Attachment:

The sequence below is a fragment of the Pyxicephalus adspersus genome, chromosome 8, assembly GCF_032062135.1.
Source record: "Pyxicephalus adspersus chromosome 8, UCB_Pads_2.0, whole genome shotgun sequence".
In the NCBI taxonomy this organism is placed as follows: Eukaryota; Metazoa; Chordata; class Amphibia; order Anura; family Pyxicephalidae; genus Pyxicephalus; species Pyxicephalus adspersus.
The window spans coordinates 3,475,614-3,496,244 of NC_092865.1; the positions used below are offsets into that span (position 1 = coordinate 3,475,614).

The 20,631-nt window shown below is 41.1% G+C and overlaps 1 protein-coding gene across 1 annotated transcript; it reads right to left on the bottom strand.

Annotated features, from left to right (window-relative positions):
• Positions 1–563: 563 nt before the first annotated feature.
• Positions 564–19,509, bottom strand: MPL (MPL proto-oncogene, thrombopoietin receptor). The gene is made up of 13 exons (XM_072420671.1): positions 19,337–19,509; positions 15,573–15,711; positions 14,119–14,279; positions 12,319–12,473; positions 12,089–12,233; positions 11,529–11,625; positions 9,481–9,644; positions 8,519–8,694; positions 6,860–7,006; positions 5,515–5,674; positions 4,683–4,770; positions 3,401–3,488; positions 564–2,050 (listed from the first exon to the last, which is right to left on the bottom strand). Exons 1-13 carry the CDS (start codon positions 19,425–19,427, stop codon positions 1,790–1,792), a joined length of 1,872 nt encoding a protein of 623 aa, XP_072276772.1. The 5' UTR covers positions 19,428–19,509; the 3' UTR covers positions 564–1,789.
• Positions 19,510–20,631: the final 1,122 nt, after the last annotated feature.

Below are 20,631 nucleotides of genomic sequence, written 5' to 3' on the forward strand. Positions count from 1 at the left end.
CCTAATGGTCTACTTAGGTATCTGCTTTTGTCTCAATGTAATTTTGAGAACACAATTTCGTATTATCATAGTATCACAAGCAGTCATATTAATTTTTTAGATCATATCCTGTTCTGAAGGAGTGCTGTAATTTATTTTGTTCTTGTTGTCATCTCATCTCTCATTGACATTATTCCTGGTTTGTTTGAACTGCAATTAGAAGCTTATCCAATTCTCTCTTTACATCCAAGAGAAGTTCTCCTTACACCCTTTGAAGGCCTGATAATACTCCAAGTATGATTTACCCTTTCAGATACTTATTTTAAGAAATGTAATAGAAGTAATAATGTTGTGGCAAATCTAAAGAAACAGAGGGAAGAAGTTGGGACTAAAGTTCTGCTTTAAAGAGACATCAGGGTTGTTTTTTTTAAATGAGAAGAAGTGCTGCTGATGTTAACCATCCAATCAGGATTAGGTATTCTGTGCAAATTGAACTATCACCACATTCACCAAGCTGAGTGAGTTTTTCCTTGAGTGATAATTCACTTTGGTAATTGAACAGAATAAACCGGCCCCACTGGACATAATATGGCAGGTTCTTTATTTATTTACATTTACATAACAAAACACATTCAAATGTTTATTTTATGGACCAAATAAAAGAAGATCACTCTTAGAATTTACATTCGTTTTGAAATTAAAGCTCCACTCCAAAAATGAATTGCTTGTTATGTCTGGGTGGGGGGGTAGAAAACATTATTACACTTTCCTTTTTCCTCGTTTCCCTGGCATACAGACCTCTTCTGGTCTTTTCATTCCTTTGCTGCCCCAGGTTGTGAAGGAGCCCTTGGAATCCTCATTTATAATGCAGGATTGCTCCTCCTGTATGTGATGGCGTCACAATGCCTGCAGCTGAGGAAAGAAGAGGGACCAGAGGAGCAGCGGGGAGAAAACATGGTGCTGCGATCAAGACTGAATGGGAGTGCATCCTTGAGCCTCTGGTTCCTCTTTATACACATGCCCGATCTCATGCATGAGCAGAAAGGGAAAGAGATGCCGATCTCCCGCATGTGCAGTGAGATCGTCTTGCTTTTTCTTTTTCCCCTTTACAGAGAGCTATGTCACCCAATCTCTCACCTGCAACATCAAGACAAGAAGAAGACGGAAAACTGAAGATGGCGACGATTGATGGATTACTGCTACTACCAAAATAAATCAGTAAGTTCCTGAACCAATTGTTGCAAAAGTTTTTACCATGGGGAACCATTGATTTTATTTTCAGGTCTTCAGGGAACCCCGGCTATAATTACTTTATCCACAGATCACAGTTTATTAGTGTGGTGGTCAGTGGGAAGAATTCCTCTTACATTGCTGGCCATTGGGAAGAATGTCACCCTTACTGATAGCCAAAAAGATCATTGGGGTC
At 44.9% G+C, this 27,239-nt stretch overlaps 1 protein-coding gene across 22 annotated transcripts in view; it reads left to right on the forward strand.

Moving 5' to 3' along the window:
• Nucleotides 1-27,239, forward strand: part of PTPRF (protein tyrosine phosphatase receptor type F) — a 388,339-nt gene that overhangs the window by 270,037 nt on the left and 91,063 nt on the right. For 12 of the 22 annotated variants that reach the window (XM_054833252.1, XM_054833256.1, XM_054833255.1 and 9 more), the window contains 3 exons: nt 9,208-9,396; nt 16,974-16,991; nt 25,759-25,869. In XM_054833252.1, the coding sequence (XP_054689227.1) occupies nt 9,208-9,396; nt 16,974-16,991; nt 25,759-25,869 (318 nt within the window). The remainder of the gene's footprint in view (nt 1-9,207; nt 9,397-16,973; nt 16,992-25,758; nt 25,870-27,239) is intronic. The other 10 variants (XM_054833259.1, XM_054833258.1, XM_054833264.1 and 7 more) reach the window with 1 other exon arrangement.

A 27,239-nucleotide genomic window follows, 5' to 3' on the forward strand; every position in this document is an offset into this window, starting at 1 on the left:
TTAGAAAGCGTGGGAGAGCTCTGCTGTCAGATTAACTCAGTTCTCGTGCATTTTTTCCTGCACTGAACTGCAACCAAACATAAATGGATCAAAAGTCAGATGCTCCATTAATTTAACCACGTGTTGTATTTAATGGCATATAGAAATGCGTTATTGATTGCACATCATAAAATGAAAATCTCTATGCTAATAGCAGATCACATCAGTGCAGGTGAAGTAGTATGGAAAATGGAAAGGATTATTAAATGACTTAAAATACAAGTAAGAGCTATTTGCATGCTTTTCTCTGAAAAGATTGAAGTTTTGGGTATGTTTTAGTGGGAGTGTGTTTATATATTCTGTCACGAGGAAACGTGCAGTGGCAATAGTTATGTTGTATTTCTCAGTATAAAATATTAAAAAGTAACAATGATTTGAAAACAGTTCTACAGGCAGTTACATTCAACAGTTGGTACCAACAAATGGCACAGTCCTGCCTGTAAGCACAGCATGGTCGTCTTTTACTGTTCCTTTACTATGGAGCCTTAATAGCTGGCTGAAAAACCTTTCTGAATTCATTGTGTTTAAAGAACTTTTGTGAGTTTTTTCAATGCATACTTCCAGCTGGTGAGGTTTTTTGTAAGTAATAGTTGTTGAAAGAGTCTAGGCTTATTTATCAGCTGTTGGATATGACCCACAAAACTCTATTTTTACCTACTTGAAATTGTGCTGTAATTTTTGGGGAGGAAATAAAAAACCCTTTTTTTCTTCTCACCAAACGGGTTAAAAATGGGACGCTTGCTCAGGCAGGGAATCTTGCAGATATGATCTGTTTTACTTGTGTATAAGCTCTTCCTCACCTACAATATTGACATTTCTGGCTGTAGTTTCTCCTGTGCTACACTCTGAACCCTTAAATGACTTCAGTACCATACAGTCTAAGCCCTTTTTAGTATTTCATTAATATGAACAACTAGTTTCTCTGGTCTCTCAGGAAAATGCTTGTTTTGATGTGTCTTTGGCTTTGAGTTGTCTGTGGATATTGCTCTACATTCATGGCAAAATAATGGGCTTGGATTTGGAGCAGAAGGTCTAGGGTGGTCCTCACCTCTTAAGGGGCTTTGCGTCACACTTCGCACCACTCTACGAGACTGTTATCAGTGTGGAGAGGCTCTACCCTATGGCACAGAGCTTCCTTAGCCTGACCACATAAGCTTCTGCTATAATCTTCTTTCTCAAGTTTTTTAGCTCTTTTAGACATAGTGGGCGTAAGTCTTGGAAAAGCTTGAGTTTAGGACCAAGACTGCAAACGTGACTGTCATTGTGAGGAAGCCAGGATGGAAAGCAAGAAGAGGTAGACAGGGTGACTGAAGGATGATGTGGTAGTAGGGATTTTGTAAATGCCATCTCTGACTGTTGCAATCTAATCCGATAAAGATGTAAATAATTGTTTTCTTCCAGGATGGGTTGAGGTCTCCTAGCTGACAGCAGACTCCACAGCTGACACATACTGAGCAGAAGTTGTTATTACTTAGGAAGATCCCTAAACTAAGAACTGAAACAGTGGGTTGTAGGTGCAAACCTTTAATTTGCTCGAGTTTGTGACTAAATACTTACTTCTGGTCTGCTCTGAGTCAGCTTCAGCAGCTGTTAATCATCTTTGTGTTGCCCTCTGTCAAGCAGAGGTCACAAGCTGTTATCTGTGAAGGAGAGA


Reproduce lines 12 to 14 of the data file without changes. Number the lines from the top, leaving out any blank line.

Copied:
At 44.9% G+C, this 27,239-nt stretch overlaps 1 protein-coding gene across 22 annotated transcripts in view; it reads left to right on the forward strand.

Moving 5' to 3' along the window:
• Nucleotides 1-27,239, forward strand: part of PTPRF (protein tyrosine phosphatase receptor type F) — a 388,339-nt gene that overhangs the window by 270,037 nt on the left and 91,063 nt on the right. For 12 of the 22 annotated variants that reach the window (XM_054833252.1, XM_054833256.1, XM_054833255.1 and 9 more), the window contains 3 exons: nt 9,208-9,396; nt 16,974-16,991; nt 25,759-25,869. In XM_054833252.1, the coding sequence (XP_054689227.1) occupies nt 9,208-9,396; nt 16,974-16,991; nt 25,759-25,869 (318 nt within the window). The remainder of the gene's footprint in view (nt 1-9,207; nt 9,397-16,973; nt 16,992-25,758; nt 25,870-27,239) is intronic. The other 10 variants (XM_054833259.1, XM_054833258.1, XM_054833264.1 and 7 more) reach the window with 1 other exon arrangement.